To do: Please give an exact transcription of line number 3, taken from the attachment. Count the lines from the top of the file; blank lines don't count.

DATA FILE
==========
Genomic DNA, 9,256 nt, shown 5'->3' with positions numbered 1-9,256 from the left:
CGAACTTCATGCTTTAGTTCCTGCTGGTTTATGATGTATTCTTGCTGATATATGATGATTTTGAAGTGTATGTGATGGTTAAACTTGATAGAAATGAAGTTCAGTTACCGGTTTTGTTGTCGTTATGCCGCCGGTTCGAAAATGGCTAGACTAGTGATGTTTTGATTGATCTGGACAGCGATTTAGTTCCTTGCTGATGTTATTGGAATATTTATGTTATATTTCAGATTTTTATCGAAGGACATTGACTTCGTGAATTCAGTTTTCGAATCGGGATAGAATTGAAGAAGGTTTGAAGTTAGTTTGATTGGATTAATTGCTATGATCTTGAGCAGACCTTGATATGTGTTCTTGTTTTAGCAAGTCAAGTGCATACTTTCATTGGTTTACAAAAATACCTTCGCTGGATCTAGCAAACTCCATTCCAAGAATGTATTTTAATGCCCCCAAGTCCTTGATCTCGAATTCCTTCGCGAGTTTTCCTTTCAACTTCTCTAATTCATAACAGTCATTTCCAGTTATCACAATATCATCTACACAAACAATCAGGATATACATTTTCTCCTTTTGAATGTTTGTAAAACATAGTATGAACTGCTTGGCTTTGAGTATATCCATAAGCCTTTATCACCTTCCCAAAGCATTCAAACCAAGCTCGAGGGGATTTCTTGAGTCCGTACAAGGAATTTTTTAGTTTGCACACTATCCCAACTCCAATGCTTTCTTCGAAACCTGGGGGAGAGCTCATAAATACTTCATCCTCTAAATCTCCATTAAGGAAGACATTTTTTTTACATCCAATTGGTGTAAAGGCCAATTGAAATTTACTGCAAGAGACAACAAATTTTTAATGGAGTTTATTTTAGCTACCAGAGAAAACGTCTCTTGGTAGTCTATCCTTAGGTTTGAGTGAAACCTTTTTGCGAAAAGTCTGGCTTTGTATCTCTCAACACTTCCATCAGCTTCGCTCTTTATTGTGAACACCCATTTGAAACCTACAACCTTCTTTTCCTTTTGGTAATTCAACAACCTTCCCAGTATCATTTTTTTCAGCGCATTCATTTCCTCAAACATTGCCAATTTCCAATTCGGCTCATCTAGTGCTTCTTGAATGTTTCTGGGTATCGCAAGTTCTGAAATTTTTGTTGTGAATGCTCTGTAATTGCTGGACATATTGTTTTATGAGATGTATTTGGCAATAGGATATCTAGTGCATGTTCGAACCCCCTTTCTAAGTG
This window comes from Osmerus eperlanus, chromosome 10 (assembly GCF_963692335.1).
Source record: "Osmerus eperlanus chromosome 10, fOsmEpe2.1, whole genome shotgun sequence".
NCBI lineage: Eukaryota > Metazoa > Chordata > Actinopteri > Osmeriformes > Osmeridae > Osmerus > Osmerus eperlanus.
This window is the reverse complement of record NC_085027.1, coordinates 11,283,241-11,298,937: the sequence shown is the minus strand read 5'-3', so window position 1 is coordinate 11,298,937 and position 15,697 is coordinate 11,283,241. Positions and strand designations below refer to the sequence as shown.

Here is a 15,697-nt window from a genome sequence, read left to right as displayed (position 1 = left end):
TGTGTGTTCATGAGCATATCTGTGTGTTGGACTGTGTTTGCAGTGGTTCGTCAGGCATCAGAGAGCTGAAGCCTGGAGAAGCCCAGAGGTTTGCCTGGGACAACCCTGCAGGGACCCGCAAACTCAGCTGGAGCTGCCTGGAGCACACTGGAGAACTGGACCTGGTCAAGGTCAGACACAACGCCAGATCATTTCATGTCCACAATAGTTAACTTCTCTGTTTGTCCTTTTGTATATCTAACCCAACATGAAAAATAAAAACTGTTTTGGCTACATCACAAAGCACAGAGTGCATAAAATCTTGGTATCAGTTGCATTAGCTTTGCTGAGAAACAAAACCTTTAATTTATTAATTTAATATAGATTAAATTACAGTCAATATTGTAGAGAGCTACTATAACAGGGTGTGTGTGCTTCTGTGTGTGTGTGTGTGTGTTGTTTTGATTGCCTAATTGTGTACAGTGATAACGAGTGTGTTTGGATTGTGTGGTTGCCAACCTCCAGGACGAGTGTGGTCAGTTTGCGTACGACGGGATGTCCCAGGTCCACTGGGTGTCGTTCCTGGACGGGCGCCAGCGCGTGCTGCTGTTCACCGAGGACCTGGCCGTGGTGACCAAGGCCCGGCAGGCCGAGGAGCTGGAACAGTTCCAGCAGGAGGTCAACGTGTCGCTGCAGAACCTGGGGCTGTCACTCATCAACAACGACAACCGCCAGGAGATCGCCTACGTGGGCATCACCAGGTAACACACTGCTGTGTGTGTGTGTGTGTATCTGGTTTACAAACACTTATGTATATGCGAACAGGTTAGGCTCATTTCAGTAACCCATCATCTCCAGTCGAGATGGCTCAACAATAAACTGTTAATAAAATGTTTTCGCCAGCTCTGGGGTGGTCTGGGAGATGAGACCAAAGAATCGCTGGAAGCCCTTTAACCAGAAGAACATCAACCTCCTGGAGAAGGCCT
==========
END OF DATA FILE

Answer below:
This window comes from Osmerus eperlanus, chromosome 10 (assembly GCF_963692335.1).